Do you think it is difficult to sew a made-to-measure valance for your window which will cost you just a fraction of the amount you would pay to a professional decorator?
Let me show you how to make a beautiful, simple and easy to sew valance that will change the face of your window.
For this project I used:
- Grosgrain ribbon 1” wide
- 2 tassels
- Matching thread
- Sewing machine
- Measuring tape
- Dressmaker pins
- Fabric marking pen
Cutting the fabric
Before you start you need to determine the desired finished length of the valance at the longest point. You also need to measure the length of the rod you will be using for this valance.
My rod, for instance, is 60” long and I decided on a 58” wide x 24” long valance.
Ok: Cut two pieces of fabric (one from the main fabric and one from the lining or both pieces from the main fabric as I did) measuring 59” x 25” (size of the curtain plus ½” to each side of the curtain for seam allowance).
My fabric is 59” wide so one width is enough to cut the front panel of the valance. If the width of your fabric is not wide enough for the desired size of your valance, cut two widths from the same fabric and then stitch them together to create the needed width.
Now you need to create the bottom curve of your valance.
- Fold one piece across in half, so the size of the folded piece is 29 ½” x 25”.
- To locate centre of top curve measure 14 ½” in from the folded line on horizontal edge of the folded piece (29 ½” x 25”) and put a mark (length of the folded piece 29 ½” less ½” seam allowance divide by 2 = 14 ½”)
- Draw a 5” long line parallel to the folded line.
- Now, draw two lines connecting the end of the 5” long line with edges of the folded piece.
- Now you can cut the bottom edge of the curtain following the connecting lines you have just drawn. If you want your valance to be a little more round in the centre, just smooth the line slightly near the folded line.
- Open the folded piece of fabric and use it as a pattern to cut the second piece of fabric.
Attaching tassels to bottom corners of curtain
- Lay one piece of your fabric right side up.
- Measure ½” in from side of one corner and ½” in from bottom of the corner and put a mark. Do the same with the second bottom corner.
- Hand baste loop of a tassel to the marked point at the right bottom corner of the valance, so the tassel points toward the top of the valance.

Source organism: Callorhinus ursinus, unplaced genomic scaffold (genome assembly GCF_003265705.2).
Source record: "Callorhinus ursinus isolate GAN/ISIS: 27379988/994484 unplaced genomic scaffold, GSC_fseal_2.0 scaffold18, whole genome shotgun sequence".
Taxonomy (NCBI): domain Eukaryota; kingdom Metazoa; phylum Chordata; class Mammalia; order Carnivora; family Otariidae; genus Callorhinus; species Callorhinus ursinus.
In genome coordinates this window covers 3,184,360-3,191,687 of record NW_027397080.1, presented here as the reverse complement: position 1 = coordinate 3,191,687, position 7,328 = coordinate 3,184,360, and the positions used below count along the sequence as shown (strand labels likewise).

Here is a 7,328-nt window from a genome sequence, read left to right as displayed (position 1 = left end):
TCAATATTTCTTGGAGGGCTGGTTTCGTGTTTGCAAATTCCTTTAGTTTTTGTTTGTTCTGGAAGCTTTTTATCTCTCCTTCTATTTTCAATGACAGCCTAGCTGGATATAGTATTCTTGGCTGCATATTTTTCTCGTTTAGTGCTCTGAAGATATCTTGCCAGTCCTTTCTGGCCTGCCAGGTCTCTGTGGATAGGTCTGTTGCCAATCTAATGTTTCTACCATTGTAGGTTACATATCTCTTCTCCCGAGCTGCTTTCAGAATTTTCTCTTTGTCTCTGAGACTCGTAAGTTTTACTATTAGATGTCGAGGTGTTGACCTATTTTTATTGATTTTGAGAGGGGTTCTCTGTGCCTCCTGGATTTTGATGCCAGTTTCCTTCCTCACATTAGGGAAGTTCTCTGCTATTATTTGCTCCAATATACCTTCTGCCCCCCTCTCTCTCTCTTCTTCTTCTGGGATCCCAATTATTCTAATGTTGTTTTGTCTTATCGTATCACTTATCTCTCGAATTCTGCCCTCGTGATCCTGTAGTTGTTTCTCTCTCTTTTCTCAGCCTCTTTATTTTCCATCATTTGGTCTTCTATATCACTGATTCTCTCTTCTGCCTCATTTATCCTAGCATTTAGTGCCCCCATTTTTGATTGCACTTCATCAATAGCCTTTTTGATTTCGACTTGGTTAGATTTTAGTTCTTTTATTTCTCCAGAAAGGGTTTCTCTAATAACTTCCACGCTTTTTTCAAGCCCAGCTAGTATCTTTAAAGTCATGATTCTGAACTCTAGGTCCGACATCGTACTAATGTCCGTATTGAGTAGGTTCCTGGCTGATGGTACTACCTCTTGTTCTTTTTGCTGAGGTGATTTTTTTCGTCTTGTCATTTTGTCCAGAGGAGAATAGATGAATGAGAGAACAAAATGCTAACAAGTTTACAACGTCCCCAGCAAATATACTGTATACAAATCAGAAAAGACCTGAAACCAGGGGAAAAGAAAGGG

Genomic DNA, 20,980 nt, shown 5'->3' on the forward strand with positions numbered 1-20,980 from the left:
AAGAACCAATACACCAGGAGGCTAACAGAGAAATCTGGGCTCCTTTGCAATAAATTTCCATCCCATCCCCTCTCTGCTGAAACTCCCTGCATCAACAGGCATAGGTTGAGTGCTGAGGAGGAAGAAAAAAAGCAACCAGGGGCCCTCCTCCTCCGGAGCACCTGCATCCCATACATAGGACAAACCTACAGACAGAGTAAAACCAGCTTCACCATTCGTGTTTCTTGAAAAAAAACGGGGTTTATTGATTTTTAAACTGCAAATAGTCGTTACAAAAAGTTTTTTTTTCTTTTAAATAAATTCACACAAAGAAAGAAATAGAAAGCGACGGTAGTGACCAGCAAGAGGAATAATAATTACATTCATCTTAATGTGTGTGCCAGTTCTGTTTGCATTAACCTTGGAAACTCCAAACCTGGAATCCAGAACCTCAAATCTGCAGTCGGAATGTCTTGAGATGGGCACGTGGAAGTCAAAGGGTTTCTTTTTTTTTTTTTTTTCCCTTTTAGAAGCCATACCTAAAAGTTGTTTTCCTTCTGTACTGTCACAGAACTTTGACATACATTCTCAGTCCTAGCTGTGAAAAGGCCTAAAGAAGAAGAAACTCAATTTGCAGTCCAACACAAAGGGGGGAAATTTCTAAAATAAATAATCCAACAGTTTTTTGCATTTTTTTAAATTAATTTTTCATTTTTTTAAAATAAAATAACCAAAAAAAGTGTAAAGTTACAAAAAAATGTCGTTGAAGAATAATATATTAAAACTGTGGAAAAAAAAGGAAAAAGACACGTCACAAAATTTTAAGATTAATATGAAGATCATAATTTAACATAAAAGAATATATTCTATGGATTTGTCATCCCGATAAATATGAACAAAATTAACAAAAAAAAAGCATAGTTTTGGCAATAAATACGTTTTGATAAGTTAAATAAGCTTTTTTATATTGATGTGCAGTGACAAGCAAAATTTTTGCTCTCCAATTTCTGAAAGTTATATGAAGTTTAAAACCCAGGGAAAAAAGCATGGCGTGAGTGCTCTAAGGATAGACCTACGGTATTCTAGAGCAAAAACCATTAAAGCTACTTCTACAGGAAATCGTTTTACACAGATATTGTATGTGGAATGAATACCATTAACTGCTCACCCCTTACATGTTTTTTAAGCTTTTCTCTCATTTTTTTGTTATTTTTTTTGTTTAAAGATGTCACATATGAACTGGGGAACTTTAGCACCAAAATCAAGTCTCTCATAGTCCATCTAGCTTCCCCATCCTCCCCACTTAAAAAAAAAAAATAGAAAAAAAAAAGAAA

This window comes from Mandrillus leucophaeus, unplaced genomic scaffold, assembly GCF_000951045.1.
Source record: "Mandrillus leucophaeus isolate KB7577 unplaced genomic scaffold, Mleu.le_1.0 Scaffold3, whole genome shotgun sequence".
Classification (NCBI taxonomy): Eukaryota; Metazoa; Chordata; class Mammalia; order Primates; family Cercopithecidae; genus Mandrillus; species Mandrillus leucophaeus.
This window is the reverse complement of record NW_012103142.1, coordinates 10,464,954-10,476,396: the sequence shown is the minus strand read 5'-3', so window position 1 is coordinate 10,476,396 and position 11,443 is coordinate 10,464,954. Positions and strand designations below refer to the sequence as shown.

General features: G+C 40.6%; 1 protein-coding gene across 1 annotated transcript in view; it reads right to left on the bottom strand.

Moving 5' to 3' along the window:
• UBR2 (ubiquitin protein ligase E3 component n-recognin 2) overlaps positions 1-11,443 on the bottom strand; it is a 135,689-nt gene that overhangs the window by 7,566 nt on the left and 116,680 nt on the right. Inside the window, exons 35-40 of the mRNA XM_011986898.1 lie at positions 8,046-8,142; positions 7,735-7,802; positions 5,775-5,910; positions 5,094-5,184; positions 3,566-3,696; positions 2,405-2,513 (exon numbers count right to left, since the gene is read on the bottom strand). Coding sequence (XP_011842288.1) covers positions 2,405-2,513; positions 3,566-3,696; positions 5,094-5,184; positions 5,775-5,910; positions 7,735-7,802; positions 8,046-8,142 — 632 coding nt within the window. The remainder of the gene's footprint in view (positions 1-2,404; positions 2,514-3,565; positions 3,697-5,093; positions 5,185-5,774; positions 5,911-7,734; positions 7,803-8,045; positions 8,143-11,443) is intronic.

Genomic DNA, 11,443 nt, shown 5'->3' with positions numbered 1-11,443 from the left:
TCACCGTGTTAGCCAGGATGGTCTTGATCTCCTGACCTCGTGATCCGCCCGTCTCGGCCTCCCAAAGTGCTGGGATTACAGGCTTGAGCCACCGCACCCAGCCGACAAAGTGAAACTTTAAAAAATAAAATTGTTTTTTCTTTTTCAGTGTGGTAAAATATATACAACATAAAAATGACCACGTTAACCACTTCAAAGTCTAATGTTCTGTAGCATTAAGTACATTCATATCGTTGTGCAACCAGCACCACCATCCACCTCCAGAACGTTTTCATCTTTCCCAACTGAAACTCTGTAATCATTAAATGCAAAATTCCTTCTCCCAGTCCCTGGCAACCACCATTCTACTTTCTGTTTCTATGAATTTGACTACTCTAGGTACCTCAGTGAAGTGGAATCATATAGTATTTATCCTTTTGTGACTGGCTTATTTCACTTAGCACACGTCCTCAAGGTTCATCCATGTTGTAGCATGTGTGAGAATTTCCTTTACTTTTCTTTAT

- Do the same with the second tassel but this time to the left bottom corner.
Making loops for curtain rod
- Before you start working with grosgrain ribbon preshrink it with a steamed iron.
- The ribbon I am making loops from is 1” wide and I want to put 14 loops.
- Lay a panel of your valance right side up.
- Starting from the left or right top corner of the valance I put marks where the centre of ribbon loops will be attached in the following order: The first mark is 1” away from the side of the valance (½” – for seam allowance and ½” to the centre of 1” wide ribbon).
- From this first mark measure 4 3/8” distance and put the next mark.
- Repeat it 12 times.
Your last mark should be 1 1/8” away from the other side of the valance.
1”+4 3/8”+4 3/8”+ 4 3/8”+ 4 3/8” + 4 3/8” + 4 3/8” + 4 3/8” + 4 3/8” + 4 3/8” + 4 3/8” + 4 3/8” + 4 3/8” + 4 3/8” + 1 1/8” = 59”.
There is 1/8” difference in distances between one side of the valance and the first mark and the last mark and the other side of the valance, but the difference is too small to be noticed.
Now I need to cut 14 pieces from my ribbon.
To cut the right length of the ribbon, I measured the perimeter of the curtain rod and added 2” (1” – for seam allowance and 1” for easy movement of loops on the curtain rod).
My curtain rod is 4” in perimeter, so I need to cut 14 pieces each 6” long.
Fold the cut pieces of ribbon in half and pin or hand baste them to the marked points on the valance, lining the cut edge of the ribbon with raw edge of your valance. Make sure the centre of the ribbon is exactly on a mark.
- Lay the second piece of your fabric on the top of the first one with right sides facing each other so the valance loops are sandwiched between the valance panels.
- Pin or hand baste them together.
- Machine stitch the two panels along the perimeter of the valance ½” in from the edge of the fabric leaving 7” opening gap on one of the vertical sides of the valance (you will use this gap to turn the valance right side out).
- Backstitch at the beginning and the end of the stitch. When stitching make sure you are catching the loops of the tassels in the stitch.
- Trim seam allowance at lower curve and clip at upper curve.
- Trim corners of valance to get rid of excess fabric but make sure you do not cut loops of tassels.
- Press back panel seam allowance (or lining seam allowance) toward back panel/lining.
- Turn valance right side out, press along seamed edges.
- Press in seam allowance at 7” opening gap.
- Pin ribbon to face side of the valance starting from one lower corner and going up toward the top edge of the valance.
- At the top corner turn 90 degree and continue toward the other vertical side of the valance and turning 90 degree toward the lower edge of the valance.
- Mark corners for miters with your pins.
- Unpin the ribbon at the top corners.
- Stitch mitred corners from the wrong side of the ribbon (the side that faces the fabric).
- Re-pin the ribbon to the top corners.
- Edge stitch outer edge of the ribbon to sides and top edge of the valance.
- Edge stitch around the inner side of the ribbon.
- Press the seams.
- Hang up the valance.
Do you like it?